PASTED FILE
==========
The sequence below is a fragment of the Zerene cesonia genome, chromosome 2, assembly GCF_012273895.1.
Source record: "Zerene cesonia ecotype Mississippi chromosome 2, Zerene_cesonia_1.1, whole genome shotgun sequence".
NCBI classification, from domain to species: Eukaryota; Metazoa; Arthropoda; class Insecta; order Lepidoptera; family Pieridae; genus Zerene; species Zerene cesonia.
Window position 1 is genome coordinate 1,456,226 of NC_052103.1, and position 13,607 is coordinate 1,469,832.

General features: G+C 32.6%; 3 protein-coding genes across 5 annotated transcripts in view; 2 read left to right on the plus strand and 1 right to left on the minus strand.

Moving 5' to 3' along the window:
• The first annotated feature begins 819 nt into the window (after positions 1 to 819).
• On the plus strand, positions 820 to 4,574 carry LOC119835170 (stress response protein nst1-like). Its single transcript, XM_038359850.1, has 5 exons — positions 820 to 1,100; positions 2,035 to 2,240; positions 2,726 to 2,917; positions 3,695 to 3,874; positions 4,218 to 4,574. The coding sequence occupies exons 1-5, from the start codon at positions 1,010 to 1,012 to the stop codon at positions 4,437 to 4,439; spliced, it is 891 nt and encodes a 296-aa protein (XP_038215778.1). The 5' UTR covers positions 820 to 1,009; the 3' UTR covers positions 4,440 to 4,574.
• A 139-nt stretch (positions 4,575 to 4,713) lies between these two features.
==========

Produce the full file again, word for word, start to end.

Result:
The sequence below is a fragment of the Zerene cesonia genome, chromosome 2, assembly GCF_012273895.1.
Source record: "Zerene cesonia ecotype Mississippi chromosome 2, Zerene_cesonia_1.1, whole genome shotgun sequence".
NCBI classification, from domain to species: Eukaryota; Metazoa; Arthropoda; class Insecta; order Lepidoptera; family Pieridae; genus Zerene; species Zerene cesonia.
Window position 1 is genome coordinate 1,456,226 of NC_052103.1, and position 13,607 is coordinate 1,469,832.

General features: G+C 32.6%; 3 protein-coding genes across 5 annotated transcripts in view; 2 read left to right on the plus strand and 1 right to left on the minus strand.

Moving 5' to 3' along the window:
• The first annotated feature begins 819 nt into the window (after positions 1 to 819).
• On the plus strand, positions 820 to 4,574 carry LOC119835170 (stress response protein nst1-like). Its single transcript, XM_038359850.1, has 5 exons — positions 820 to 1,100; positions 2,035 to 2,240; positions 2,726 to 2,917; positions 3,695 to 3,874; positions 4,218 to 4,574. The coding sequence occupies exons 1-5, from the start codon at positions 1,010 to 1,012 to the stop codon at positions 4,437 to 4,439; spliced, it is 891 nt and encodes a 296-aa protein (XP_038215778.1). The 5' UTR covers positions 820 to 1,009; the 3' UTR covers positions 4,440 to 4,574.
• A 139-nt stretch (positions 4,575 to 4,713) lies between these two features.